A key part of the Westmead-based Children’s Medical Research Institute’s ProCan® project is closer to being realised, following the announcement of a research equipment grant from Cancer Institute NSW last week.
ProCan is a world-leading project aimed at changing how we diagnose and treat all types of cancer. In 5-7 years, it will be possible to give a patient a precise diagnosis and tailored treatment plan within 36 hours of receiving a cancer biopsy.
The $910,000 boost will go towards a high-performance computing platform for cancer proteogenomic research – which is needed to make the whole ProCan project possible. ProCan General Manager, Dr Brett Tully, who is also lead of the ProCan Software Engineering Team, said the funding will go towards their “super computer’’.
“Very few institutes get a piece of equipment for one particular project like this,’’ Dr Tully said. “This has been designed primarily for ProCan, but it is a real collaboration among many partner organisations.’’
ProCan needs to analyse the proteins, or proteomes, from tens of thousands of cancer samples. They will then be compared with profiles from patients where outcomes of treatment are known. This will allow predictions of which treatments work, or won’t work, for a particular patient. In order to do this, CMRI needs a high-performance computing platform.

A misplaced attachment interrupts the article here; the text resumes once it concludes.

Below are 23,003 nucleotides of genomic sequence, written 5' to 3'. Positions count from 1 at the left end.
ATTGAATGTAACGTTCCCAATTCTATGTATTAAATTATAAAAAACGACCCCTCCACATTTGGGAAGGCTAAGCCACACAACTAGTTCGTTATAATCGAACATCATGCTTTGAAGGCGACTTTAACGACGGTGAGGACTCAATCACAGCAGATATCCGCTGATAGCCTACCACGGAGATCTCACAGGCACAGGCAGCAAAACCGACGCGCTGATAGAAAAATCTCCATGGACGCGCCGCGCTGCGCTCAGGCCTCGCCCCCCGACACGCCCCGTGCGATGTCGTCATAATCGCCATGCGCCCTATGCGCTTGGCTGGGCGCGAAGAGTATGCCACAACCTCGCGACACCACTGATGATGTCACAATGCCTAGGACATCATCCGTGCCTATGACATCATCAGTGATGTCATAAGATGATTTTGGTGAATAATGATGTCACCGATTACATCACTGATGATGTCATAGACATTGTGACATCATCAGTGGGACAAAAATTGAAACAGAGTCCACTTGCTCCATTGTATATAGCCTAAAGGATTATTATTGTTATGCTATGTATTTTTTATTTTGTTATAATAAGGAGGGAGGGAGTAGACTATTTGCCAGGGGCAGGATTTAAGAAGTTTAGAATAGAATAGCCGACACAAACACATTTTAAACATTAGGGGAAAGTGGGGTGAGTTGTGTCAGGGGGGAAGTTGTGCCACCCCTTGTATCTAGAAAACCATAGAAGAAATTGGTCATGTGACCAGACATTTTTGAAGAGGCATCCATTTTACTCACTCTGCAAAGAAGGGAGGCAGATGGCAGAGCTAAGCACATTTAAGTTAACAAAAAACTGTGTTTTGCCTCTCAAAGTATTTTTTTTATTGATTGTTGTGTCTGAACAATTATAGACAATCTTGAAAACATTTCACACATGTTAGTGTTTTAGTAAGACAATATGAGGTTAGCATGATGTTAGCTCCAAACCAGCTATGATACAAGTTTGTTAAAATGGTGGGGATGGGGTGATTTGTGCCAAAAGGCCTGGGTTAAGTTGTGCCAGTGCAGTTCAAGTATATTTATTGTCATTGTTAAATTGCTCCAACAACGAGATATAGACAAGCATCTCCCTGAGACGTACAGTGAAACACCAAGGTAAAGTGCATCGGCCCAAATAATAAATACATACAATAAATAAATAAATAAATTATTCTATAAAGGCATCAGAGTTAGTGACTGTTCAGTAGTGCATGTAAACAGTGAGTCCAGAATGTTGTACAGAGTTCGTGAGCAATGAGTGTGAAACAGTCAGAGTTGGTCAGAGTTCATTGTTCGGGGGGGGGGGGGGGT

“This will allow us to get that data into a format for clinicians to look at, without it the whole project would be very difficult.’’
CMRI has been working closely with Harbour IT, Canon, HP, Red Hat and Intel to design the unique system. Canon Managing Director, Yusuke Mizoguchi, visited the Institute’s Westmead head office earlier this month to get an update on the ProCan project.
Dr Tully said they were planning to start the next phase of ProCan work, and hope to put the super computer to work in January, 2018.
“We’ve been working on getting the Standard Operating Procedures established, and now we can consider the next phase,’’ Dr Tully said. “Next year we will be ramping up what we’re doing. Getting the funding for this computer infrastructure is really key.’’
CMRI has also received funding from the Ian Potter Foundation for this project and is hoping that, through its annual Christmas appeal with support from donors, the remaining funds can be raised.
|Photo: Canon management visiting Children’s Medical Research Institute in Westmead